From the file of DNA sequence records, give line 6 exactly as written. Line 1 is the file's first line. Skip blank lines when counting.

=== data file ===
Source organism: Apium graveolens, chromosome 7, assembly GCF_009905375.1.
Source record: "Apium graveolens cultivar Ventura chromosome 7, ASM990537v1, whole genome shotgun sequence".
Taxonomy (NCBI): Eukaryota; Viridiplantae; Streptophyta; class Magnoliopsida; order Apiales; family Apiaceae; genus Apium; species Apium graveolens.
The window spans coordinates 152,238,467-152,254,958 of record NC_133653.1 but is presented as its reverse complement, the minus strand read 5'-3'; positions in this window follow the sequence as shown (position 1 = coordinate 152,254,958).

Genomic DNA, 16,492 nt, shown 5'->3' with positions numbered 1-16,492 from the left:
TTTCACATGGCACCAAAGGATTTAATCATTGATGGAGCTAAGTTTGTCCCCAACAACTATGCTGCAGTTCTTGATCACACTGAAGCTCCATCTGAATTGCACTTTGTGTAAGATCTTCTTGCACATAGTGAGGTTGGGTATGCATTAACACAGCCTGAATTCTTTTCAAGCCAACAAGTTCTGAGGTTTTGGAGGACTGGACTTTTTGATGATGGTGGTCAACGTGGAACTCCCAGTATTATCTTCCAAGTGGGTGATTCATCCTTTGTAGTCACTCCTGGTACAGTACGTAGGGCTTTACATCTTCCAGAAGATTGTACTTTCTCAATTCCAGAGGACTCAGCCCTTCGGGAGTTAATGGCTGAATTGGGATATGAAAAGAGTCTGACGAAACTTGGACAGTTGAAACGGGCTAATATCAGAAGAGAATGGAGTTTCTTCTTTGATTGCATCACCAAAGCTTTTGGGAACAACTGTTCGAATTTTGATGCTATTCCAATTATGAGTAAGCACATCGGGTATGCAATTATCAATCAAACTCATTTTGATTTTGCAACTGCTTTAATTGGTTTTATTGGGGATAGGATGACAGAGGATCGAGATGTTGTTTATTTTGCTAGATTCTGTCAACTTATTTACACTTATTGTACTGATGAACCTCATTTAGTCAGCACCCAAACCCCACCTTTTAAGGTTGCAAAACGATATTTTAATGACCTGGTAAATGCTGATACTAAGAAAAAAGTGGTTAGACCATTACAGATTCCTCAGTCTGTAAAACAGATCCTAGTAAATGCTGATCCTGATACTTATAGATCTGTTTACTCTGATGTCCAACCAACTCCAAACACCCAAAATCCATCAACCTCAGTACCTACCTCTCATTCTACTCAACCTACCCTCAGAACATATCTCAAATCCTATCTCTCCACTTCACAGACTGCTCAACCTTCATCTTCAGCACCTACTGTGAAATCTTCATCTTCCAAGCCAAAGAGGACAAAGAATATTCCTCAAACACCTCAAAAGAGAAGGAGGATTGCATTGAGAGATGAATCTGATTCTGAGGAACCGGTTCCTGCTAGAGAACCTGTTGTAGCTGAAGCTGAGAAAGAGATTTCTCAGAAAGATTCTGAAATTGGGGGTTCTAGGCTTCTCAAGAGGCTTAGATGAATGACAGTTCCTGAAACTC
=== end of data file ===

TTTCACATGGCACCAAAGGATTTAATCATTGATGGAGCTAAGTTTGTCCCCAACAACTATGCTGCAGTTCTTGATCACACTGAAGCTCCATCTGAATTGCACTTTGTGTAAGATCTTCTTGCACATAGTGAGGTTGGGTATGCATTAACACAGCCTGAATTCTTTTCAAGCCAACAAGTTCTGAGGTTTTGGAGGACTGGACTTTTTGATGATGGTGGTCAACGTGGAACTCCCAGTATTATCTTCCAAGTGGGTGATTCATCCTTTGTAGTCACTCCTGGTACAGTACGTAGGGCTTTACATCTTCCAGAAGATTGTACTTTCTCAATTCCAGAGGACTCAGCCCTTCGGGAGTTAATGGCTGAATTGGGATATGAAAAGAGTCTGACGAAACTTGGACAGTTGAAACGGGCTAATATCAGAAGAGAATGGAGTTTCTTCTTTGATTGCATCACCAAAGCTTTTGGGAACAACTGTTCGAATTTTGATGCTATTCCAATTATGAGTAAGCACATCGGGTATGCAATTATCAATCAAACTCATTTTGATTTTGCAACTGCTTTAATTGGTTTTATTGGGGATAGGATGACAGAGGATCGAGATGTTGTTTATTTTGCTAGATTCTGTCAACTTATTTACACTTATTGTACTGATGAACCTCATTTAGTCAGCACCCAAACCCCACCTTTTAAGGTTGCAAAACGATATTTTAATGACCTGGTAAATGCTGATACTAAGAAAAAAGTGGTTAGACCATTACAGATTCCTCAGTCTGTAAAACAGATCCTAGTAAATGCTGATCCTGATACTTATAGATCTGTTTACTCTGATGTCCAACCAACTCCAAACACCCAAAATCCATCAACCTCAGTACCTACCTCTCATTCTACTCAACCTACCCTCAGAACATATCTCAAATCCTATCTCTCCACTTCACAGACTGCTCAACCTTCATCTTCAGCACCTACTGTGAAATCTTCATCTTCCAAGCCAAAGAGGACAAAGAATATTCCTCAAACACCTCAAAAGAGAAGGAGGATTGCATTGAGAGATGAATCTGATTCTGAGGAACCGGTTCCTGCTAGAGAACCTGTTGTAGCTGAAGCTGAGAAAGAGATTTCTCAGAAAGATTCTGAAATTGGGGGTTCTAGGCTTCTCAAGAGGCTTAGATGAATGACAGTTCCTGAAACTC